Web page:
Early in his seminar, Professor Price observed that Mark is the only gospel writer who gives his book a title. In the first verse of the first chapter, Mark declares that this story is "the beginning of the good news." It is such a hopeful title, especially in our time when so many pray daily that there is more good news to come, somehow, someway. If Mark's story and Jesus' life are just the beginning of the gospel, then we have reason to believe in more than what surrounds us. If this is only the beginning, we can strain our eyes and stand on tiptoe as we look for more good news that is sure to follow.
Jesus' life was full of adversity and suffering and defeat. He did not replace all unjust earthly rulers or lift all the lowly and oppressed. Sometimes the two thousand years that have passed since seem to have brought little change as well. We read of needless deaths, unending violence, innocent suffering, justice denied. All around us are those who lack the basic necessities of life, who go hungry or live in fear, whose grieving is unceasing, whose isolation is unbearable. In the wilderness of our lives, we hurt one another, break promises, accept lies as truth, and fail to love our neighbors. The kingdom has not yet arrived in its fullness; we can be sure of that. No, we seem to be stuck, year after year, sacred season upon sacred season, at the beginning of the gospel. This means that the moment of God's breakthrough in Jesus Christ has just begun and is not yet entirely visible.
Still, even out here in the wilderness, there are times when God's presence is unmistakable. Moments when the extraordinary breaks through the thin veneer of the ordinary and blinds us with its brilliance, when angels outnumber wild beasts. Those moments come when we face the fear of the wilderness and gather the courage and the strength to take the next step, moments when the kingdom comes near.
Several years ago, I was attending a Sunday afternoon book club in a small town in North Carolina. The participants in the club were the pastors and lay leaders of local congregations--Episcopalians, Baptists, Methodists, Catholics, and Presbyterians. That day we found ourselves sharing personal stories of faith formation. How did you become a Christian? Where did your faith journey begin? One by one, members of the group described how we had been raised by loving and faithful parents who brought us to Sunday school and church, told us the stories of Jesus, and helped us to grow in maturity of faith. Each story sounded something like that, until there was only one person left to speak. As tears formed in her eyes, she said, "I am a Christian because the Christian church saved my life." Suddenly, the chatty group fell silent. She described how she had been abandoned by her parents as an infant. Sent to a foster home, she was neglected and abused for the first six years of her life. At age seven, she was adopted by a local family. Not knowing what to expect, she spent the first night wide-awake in her new bed, afraid and anxious. The next morning, a Sunday, the family got up early, had breakfast, and got into the car. "It was my first time at church and I had no idea what to expect. We walked into the Sunday school classroom, and the teacher's face lit up. 'Welcome, Janet, we've been waiting for you.' Then she read the Bible story for the day. I will never forget the feeling. Jesus says to his disciples, 'Let the little children come to me. Do not stop them.' I knew, knew with all of my heart, that he was talking to me. I knew that I was home. I am a Christian because of that moment. A new beginning, the kingdom in the midst of the wilderness.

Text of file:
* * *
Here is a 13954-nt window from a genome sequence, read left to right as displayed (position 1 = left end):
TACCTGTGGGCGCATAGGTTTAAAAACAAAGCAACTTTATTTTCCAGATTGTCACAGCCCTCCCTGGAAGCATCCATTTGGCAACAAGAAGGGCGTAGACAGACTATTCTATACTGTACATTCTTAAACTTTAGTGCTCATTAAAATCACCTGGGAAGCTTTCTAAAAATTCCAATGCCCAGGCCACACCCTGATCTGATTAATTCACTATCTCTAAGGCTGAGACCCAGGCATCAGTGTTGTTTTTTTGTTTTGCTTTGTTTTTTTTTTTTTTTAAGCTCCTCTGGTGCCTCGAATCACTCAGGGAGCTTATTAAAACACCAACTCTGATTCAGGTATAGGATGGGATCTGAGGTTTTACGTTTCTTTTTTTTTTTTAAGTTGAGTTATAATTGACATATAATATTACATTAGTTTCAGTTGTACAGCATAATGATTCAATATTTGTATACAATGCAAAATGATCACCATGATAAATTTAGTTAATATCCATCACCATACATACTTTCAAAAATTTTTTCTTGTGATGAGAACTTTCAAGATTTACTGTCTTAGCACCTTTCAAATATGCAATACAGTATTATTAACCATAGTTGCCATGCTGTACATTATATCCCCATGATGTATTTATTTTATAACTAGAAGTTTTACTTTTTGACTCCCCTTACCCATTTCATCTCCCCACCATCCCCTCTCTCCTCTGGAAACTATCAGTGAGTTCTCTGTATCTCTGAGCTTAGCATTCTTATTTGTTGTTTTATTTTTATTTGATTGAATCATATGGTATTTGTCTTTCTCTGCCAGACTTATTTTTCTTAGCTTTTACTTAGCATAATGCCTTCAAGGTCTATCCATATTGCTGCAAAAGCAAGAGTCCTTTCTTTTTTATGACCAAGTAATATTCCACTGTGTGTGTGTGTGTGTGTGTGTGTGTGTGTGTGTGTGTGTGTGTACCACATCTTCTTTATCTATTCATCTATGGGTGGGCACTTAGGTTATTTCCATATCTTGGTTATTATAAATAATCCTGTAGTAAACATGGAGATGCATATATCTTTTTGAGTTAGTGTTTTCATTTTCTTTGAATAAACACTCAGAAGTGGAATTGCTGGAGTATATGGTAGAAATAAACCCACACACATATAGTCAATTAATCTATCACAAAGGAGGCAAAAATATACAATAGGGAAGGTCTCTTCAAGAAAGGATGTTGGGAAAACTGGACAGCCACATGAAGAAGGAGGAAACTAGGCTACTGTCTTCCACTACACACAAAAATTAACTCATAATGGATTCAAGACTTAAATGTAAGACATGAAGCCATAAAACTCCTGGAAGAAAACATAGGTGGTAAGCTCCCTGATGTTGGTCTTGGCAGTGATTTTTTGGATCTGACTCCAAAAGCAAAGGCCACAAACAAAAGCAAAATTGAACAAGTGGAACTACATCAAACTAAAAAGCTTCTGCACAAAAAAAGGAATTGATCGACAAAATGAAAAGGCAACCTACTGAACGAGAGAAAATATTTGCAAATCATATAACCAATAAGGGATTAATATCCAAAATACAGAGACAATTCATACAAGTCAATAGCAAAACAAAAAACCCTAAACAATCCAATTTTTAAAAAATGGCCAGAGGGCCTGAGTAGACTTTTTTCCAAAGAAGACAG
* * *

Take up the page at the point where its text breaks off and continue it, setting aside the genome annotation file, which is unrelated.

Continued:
As we set out on this Lenten journey, remember the truth of your baptism: you are claimed; you are chosen as God's beloved; you are empowered to set out in search of your voice and your vocation. The work is not easy in this wilderness called life. But the beginning of the good news of Jesus Christ, the Son of God is this: in him the time has been fulfilled; the kingdom of God has come near. Our human lives have been invaded by the presence of the Divine and nothing will ever be the same. And that is where to begin.
Let us pray: O God of new beginnings, walk with us on this wilderness journey, that we may reach the joy of your resurrection with changed hearts and renewed minds. Amen.